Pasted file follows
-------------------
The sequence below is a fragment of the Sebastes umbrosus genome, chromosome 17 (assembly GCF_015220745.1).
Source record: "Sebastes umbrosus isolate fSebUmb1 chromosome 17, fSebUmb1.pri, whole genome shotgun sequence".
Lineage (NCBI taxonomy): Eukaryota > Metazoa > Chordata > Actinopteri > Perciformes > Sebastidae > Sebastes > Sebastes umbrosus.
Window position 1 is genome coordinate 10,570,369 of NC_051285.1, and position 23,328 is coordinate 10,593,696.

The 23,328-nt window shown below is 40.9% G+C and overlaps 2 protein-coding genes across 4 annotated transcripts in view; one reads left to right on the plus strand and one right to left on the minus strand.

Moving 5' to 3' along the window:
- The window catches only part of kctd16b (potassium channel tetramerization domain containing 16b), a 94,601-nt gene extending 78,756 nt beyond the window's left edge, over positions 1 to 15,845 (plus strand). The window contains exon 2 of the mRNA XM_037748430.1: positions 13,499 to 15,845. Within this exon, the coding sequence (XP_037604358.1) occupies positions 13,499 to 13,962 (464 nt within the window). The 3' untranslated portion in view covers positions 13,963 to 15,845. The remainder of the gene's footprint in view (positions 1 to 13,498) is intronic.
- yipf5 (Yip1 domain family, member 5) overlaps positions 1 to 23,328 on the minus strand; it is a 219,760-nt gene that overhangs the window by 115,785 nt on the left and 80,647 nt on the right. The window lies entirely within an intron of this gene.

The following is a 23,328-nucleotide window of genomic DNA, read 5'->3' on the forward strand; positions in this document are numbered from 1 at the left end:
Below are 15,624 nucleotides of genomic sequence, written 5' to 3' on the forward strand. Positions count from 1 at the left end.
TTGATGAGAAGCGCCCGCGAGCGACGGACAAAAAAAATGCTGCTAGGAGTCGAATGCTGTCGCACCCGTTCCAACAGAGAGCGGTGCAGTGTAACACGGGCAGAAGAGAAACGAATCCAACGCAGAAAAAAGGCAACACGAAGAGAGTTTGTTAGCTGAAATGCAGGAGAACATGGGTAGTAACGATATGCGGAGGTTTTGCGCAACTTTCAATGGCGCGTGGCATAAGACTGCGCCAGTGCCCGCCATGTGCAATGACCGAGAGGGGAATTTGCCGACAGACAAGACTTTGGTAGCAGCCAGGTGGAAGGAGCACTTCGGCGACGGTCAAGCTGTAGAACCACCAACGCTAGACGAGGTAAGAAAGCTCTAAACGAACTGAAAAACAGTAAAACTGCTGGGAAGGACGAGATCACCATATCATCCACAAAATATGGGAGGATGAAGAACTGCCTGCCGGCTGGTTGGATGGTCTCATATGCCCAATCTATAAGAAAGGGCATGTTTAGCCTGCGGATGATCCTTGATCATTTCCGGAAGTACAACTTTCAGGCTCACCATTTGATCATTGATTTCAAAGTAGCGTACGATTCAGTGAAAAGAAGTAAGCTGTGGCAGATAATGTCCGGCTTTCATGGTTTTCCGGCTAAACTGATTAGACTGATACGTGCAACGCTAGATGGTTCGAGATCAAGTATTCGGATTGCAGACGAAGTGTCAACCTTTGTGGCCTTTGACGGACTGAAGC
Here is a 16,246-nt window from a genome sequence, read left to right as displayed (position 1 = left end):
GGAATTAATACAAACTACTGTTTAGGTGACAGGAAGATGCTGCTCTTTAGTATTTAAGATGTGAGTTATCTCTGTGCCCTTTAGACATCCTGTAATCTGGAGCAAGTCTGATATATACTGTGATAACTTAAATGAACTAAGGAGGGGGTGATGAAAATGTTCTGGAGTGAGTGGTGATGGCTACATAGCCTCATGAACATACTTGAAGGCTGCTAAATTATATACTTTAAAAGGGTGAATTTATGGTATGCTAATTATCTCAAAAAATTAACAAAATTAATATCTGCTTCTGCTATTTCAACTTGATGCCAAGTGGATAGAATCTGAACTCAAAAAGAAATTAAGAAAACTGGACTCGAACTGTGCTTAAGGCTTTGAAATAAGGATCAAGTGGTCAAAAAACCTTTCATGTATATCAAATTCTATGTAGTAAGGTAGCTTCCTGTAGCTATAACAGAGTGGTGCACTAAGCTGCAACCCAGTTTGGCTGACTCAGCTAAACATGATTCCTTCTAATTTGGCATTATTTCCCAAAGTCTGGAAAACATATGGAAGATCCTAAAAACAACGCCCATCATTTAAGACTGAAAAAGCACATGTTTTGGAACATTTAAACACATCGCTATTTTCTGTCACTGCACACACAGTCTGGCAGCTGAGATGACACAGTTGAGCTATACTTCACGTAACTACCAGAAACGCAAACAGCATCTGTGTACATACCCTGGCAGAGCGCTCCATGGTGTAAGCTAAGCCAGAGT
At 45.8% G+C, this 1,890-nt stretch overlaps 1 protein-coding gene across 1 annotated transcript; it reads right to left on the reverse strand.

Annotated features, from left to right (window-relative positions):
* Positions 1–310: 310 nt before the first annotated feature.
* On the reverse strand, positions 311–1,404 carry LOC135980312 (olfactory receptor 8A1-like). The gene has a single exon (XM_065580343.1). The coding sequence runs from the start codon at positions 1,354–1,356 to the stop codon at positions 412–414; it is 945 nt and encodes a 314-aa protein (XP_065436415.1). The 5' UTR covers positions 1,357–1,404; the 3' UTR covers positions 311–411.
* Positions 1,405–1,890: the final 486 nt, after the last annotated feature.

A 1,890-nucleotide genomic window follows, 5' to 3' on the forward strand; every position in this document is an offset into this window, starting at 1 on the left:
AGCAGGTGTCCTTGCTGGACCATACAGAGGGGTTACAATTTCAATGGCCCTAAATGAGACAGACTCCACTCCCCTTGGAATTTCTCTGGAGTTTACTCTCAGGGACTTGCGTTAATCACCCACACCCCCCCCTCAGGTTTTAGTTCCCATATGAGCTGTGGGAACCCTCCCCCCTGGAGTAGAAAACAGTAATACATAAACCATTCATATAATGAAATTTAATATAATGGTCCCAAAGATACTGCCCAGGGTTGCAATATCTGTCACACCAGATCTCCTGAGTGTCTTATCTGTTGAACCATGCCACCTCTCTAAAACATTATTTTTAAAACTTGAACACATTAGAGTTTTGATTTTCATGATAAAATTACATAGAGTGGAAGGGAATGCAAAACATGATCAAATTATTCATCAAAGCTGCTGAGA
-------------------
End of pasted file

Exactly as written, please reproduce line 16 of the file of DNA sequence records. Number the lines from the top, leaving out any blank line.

* Positions 1–310: 310 nt before the first annotated feature.